The author is an extension forage agronomist with the University of Wisconsin-Madison.

In a recent study, where we sampled alfalfa that was standing, after mowing, after raking, and in the chopper wagon or bale, 71 percent of the change in forage quality was related to leaf content. While we all know that leafy alfalfa is higher quality than stemmy alfalfa, the magnitude of leaf percentage importance has just recently been brought to our attention.

The reason leaf content is so critical is that leaves have two to four times the crude protein (CP) concentration of stems, less than one-third of the fiber, and twice as much nonfiberous carbohydrate (NFC). (See Table 1.) Further, leaves don’t change much in quality as the plant matures, while stems increase in neutral detergent fiber (NDF), and decline in protein and fiber digestibility.

There is a need to focus attention on growing and harvesting alfalfa leaves. Recognize that leaves on the ground or green dust during harvest are a loss of dry matter and, more importantly, forage quality. Figure 1 shows that each 5 percent in leaf loss results in 1.2 percent less protein and 2.2 percent more NDF.

The traditional 20 percent CP and 40 percent NDF forage for dairy cattle are assuming 45 percent leaves and 55 percent stems (as indicated in Figure 1). The following practices may be helpful in keeping leaves through the harvesting process.

Timely cutting needed

Look for leaves on the ground in the standing alfalfa at mowing. If there is a significant amount, then leaf disease is likely the cause. Diseases are often prevalent in the cool, wet environments of the Midwest and Northeast. Foliar fungicides may be economical in reducing leaf drop. The problem is that fungicides must be applied before the diseases occur. So, when using fungicides, leave an untreated strip to see if a difference in leaf drop is visible.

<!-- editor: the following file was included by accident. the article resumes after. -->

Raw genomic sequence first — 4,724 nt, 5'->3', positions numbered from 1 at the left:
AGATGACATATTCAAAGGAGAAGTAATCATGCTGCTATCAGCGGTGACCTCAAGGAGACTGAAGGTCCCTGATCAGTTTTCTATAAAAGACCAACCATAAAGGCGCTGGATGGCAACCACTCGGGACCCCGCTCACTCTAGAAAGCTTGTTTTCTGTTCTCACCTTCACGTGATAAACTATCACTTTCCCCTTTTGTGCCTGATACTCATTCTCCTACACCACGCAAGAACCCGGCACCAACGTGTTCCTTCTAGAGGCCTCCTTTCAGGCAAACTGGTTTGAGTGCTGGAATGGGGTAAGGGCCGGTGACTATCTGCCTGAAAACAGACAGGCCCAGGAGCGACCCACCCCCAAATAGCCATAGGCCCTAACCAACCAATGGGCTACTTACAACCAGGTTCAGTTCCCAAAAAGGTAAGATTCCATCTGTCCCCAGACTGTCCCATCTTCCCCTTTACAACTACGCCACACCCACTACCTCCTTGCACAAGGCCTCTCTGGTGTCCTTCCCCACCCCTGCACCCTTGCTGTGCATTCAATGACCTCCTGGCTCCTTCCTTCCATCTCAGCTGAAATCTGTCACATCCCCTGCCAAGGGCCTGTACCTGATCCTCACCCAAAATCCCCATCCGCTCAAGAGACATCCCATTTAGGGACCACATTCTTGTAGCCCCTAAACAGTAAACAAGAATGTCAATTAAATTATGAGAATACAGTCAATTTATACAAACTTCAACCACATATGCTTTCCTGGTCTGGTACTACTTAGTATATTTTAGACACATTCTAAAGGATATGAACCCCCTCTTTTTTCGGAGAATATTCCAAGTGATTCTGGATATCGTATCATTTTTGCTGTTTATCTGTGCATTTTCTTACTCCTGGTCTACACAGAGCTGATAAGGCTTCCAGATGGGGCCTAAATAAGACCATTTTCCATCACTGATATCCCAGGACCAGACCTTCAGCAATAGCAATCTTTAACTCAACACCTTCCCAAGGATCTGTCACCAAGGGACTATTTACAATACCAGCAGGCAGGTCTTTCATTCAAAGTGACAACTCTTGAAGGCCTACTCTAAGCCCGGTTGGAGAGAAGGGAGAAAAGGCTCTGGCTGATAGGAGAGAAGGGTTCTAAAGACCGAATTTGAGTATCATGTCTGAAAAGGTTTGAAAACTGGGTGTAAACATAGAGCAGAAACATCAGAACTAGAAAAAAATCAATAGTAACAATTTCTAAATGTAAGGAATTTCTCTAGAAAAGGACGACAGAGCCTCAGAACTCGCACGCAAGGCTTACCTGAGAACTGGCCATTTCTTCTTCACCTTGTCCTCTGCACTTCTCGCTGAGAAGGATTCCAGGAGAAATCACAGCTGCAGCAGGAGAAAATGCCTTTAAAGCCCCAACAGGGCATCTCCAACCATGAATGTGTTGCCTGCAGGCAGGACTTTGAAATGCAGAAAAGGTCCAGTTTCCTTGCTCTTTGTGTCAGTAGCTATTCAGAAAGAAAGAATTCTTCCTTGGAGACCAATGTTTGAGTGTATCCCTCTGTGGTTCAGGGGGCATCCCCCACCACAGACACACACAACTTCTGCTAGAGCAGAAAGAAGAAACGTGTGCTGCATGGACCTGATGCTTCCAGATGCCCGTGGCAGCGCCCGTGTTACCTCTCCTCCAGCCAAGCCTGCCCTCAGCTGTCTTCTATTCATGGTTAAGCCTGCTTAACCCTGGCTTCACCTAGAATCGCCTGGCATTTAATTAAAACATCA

Alfalfa is the highest quality when cut and declines in quality throughout the harvesting process. Cut when quality is sufficiently high for the animals being fed. This means harvesting alfalfa at a 28-inch height or bud stage (whichever comes first) for dairy and a 32-inch height or 10 percent flower for growing animals. Our data has shown that alfalfa NDF climbs 0.4 units per day and fiber digestibility declines 0.4 percent per day in the spring.

Spread hay in a wide swath (covering 70 to 80 percent of the cut area) to minimize NFC loss due to plant respiration. The goal is to drive-off the first 15 percent moisture as quickly as possible to slow down respiration. This will reduce overall drying time and preserve more of the starch and sugar for the animals being fed. Respiratory losses can reduce yield by 4 percent and RFQ (relative forage quality) of the forage by 20 points or more.

Machine losses mount

Move the wilting forage as little as possible between mowing and harvest. Every time forage is moved, leaves are lost. The wetter alfalfa is when moved, the lower the leaf loss. So, raking at 50 percent moisture causes less leaf loss than raking at 40 percent moisture. Every additional operation beyond the one raking or merging causes additional dry matter and forage quality loss.

Minimize leaf loss during harvest. Many have grown accustomed to a layer of green fines falling onto the ground as bales come out of the baler. This should be recognized as a loss of leaves. We are dropping the 500 RFQ forage on the ground and thereby increasing the percentage of stems (50 to 120 RFQ forage). Similarly, with a round baler, consider how many fines are falling between the belts as the bale is being made.

Losses can also be significant when harvesting for haylage with a chopper. Figure 2 is a graph of forage quality samples taken at different stages in the harvesting process by an intern in the Croplan (Winfield) internship program. The graph shows minimal forage quality loss in mowing/conditioning and merging (7 RFV total), and then a loss of 18 points RFV in the chopping process. Losses of leaves during chopping can be significant as the fine material blows out of the truck or wagon and creates a cloud of green.

Five to 10 percent or more of the forage dry matter can easily be lost during harvesting. These dry matter losses reduce yield but, more importantly, are losses of leaves that reduce the forage quality of the harvested forage. Good management is required to observe where losses are occurring and to change equipment and practices to minimize the losses.

This article appeared in the April/May 2016 issue of Hay & Forage Grower on paged 26 and 27.

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